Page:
Biologic Behaviour

•common tumor arising from sebaceous glands and accounts for 80% of perianal tumors

•synonyms: circumanal adenoma and hepatoid adenoma

•very rare in cats as cats do not have perianal sebaceous glands

•androgen stimulation as increased risk in intact males and association with testicular interstitial tumors

•perianal adenoma occurs predominantly in spayed females as low estrogen levels do not suppress tumor growth

•perianal adenoma can be associated with either hyperadrenocorticism or adrenal tumor producing testosterone

Clinical Features

•breed predisposition: Cocker Spaniel, Beagle, Bulldog, and Samoyed

•sex predisposition: intact male

•slow-growing, non-painful, and usually asymptomatic mass

•single, multiple, or diffuse (similar to generalized hyperplasia or hypertrophy of perianal tissue) in males

•single and small in females

•site: superficial hairless perineum commonly involved, but other sites include the prepuce, scrotum, and tail-head

•ulceration and infection occasionally observed but rarely adherent or fixed to deeper structures

•intermediate condition called invasive perianal adenoma (histologically benign but invasive behaviour)


•FNA although difficult to differentiate benign from malignant


•castration either combined with local resection if focal or alone if diffuse, large or close to the anal sphincter

•tumor size may decrease over several months permitting easier and safer tumor resection following castration

•other treatment options include:

•radiation therapy with 69% 12-month DFI

•cryosurgery for lesions < 1-2 cm in diameter

•estrogens to cause tumor regression but bone marrow suppression a significant risk



•recurrence rate < 10% following castration and surgical resection


Biologic Behaviour

•perianal ADC is an uncommon tumor primarily arising from sebaceous glands and rarely from apocrine glands

•sex predisposition: male

•perianal ADC can occur in either intact or late-castrated males suggesting no androgen influence

•malignant lesion should be suspected if new perianal mass in castrated male or recurrent mass following castration

•perianal ADC is rarely associated with paraneoplastic hypercalcemia

•metastatic sites: regional lymph node (sublumbar) and lungs with metastasis to the regional lymph nodes in 15% dogs at diagnosis and more common in dogs with large and invasive tumors

•concurrent testicular neoplasia is common in intact dogs

Clinical Signs

•breed predisposition: German Shepherd Dogs and Arctic Circle breeds

•gross appearance: single, locally invasive and frequently ulcerated

•similar appearance to perianal adenoma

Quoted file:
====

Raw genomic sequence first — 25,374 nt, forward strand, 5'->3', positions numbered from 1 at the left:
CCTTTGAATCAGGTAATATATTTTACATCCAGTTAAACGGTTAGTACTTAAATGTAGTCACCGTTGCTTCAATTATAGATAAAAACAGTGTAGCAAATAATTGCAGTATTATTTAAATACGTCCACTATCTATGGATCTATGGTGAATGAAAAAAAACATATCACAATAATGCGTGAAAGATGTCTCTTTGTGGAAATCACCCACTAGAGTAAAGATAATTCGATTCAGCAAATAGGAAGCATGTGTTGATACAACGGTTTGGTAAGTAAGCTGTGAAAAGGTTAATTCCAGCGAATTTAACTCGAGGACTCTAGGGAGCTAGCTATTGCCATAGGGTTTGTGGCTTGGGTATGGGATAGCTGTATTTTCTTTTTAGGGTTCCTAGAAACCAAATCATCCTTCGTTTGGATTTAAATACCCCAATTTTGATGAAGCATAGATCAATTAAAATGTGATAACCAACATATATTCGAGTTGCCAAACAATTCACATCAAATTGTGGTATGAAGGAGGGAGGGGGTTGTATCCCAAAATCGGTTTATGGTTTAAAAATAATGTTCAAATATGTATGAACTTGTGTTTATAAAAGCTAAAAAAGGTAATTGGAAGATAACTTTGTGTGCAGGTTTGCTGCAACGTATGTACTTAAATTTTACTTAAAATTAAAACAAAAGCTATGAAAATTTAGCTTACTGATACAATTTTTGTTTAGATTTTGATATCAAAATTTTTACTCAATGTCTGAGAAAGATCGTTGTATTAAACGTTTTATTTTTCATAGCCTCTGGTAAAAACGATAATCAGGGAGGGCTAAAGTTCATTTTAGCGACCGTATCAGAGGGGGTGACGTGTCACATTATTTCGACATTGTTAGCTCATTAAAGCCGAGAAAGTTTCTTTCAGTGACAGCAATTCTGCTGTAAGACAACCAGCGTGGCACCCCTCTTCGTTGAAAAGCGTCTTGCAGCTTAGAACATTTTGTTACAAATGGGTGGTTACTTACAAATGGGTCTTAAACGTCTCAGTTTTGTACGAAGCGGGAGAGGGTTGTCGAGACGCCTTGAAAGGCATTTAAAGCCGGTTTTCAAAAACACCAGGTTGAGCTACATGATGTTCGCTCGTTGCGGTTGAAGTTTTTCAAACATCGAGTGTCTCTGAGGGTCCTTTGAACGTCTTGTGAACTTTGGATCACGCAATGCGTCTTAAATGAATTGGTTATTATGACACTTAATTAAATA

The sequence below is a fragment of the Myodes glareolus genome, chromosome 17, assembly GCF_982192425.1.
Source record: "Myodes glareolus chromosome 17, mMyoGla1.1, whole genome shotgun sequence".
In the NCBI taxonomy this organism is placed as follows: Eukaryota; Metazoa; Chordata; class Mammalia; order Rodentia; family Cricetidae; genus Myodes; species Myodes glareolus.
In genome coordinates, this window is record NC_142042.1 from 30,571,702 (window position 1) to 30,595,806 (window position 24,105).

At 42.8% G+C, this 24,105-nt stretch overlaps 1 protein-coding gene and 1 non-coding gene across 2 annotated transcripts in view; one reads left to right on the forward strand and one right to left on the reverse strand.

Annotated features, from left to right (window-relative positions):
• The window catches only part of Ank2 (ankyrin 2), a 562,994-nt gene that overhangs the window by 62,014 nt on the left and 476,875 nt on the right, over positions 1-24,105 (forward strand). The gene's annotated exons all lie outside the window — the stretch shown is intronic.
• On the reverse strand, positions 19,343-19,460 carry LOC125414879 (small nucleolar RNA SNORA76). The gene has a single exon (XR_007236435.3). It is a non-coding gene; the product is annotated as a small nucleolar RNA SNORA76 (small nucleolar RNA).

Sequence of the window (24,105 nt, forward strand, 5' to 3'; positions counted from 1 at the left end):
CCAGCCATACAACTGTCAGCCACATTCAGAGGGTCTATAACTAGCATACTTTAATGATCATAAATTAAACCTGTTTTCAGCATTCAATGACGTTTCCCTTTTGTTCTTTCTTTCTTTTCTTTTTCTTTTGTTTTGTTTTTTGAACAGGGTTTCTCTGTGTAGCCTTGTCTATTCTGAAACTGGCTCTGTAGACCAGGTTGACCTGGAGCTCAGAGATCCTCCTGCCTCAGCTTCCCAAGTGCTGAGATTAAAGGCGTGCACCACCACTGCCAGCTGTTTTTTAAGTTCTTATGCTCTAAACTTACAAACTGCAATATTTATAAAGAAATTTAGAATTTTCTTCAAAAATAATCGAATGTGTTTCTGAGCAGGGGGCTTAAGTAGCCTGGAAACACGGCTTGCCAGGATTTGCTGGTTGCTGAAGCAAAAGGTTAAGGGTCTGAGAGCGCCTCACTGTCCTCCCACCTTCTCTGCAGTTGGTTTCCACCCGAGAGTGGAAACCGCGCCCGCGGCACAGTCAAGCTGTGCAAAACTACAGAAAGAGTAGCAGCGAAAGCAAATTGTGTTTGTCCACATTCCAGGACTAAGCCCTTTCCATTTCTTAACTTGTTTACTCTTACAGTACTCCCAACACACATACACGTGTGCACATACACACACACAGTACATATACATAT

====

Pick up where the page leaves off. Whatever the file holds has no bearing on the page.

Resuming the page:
•clinical signs: presence of mass, ulceration of mass, tenesmus, and perirectal pain and irritation

•obstipation and dyschezia can occur with larger masses


•rectal examination to assess sublumbar node size and mobility

•FNA will rarely differentiate benign from malignant perianal tumors but may differentiate perianal tumors from other tumor types

•caudal abdominal radiographs or ultrasound to assess sublumbar node size ± ultrasound-guided aspirate



•wide local resection:

•resection of < 50% of anal sphincter will cause transient but not permanent fecal incontinence

•complete resection is often difficult due to proximity to rectum and poor definition of perianal area

•recurrent disease is difficult to resect

•exploratory celiotomy and sublumbar lymphadenectomy:

•sublumbar nodes can be resected in approximately 50% dogs

•resectability cannot be determined preoperatively and large sublumbar nodes do not preclude resection

•lymph node can either be invasive or easily removed

•castration minimal benefit

Radiation Therapy

•indications: inoperable or recurrent perianal ADC and metastatic inoperable sublumbar lymph node

•radiation therapy can be used either alone, intraoperatively (10-15 Gy), or as an adjuvant following surgery


•indications: inoperable or metastatic perianal ADC

•doxorubicin ± cyclophosphamide is associated with short-term PR


•fair to good

•local tumor recurrence is common and multiple palliative resections over several years may be required

•clinical stage prognostic: T0-2 N0 M0 (i.e., local tumor < 5 cm in diameter with no regional or distant metastasis)

•1-year DFI 75%

•2-year DFI 60%

•2-year survival rate > 70% survival rate

•11-times greater risk of tumor-related death if tumor > 5 cm in diameter

•45-times greater risk of tumor-related death if regional or distant metastasis







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